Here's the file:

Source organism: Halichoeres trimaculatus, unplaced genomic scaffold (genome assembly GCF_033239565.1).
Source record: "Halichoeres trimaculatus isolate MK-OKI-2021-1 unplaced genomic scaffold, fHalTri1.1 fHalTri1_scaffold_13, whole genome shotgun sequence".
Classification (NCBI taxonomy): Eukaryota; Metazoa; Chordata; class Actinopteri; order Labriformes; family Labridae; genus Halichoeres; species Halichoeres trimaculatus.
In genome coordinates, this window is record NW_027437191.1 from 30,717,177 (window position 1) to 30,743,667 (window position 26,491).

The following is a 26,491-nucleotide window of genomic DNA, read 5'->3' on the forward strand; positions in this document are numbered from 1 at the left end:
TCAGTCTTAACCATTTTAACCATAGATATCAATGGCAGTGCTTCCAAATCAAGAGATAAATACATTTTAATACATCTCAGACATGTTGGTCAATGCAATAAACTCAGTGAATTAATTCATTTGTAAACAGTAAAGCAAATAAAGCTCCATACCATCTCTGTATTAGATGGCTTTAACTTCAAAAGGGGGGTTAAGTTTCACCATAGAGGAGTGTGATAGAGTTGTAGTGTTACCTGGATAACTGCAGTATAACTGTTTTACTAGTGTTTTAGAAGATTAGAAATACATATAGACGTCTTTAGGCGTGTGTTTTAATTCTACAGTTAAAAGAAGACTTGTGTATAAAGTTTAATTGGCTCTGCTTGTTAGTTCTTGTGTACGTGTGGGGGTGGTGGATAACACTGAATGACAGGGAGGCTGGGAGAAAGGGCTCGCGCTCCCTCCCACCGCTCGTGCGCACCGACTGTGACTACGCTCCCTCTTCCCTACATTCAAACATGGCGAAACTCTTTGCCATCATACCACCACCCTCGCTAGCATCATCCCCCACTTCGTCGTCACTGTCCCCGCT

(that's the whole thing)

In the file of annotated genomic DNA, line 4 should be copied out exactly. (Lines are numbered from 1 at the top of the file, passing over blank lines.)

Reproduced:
In genome coordinates, this window is record NW_027437191.1 from 30,717,177 (window position 1) to 30,743,667 (window position 26,491).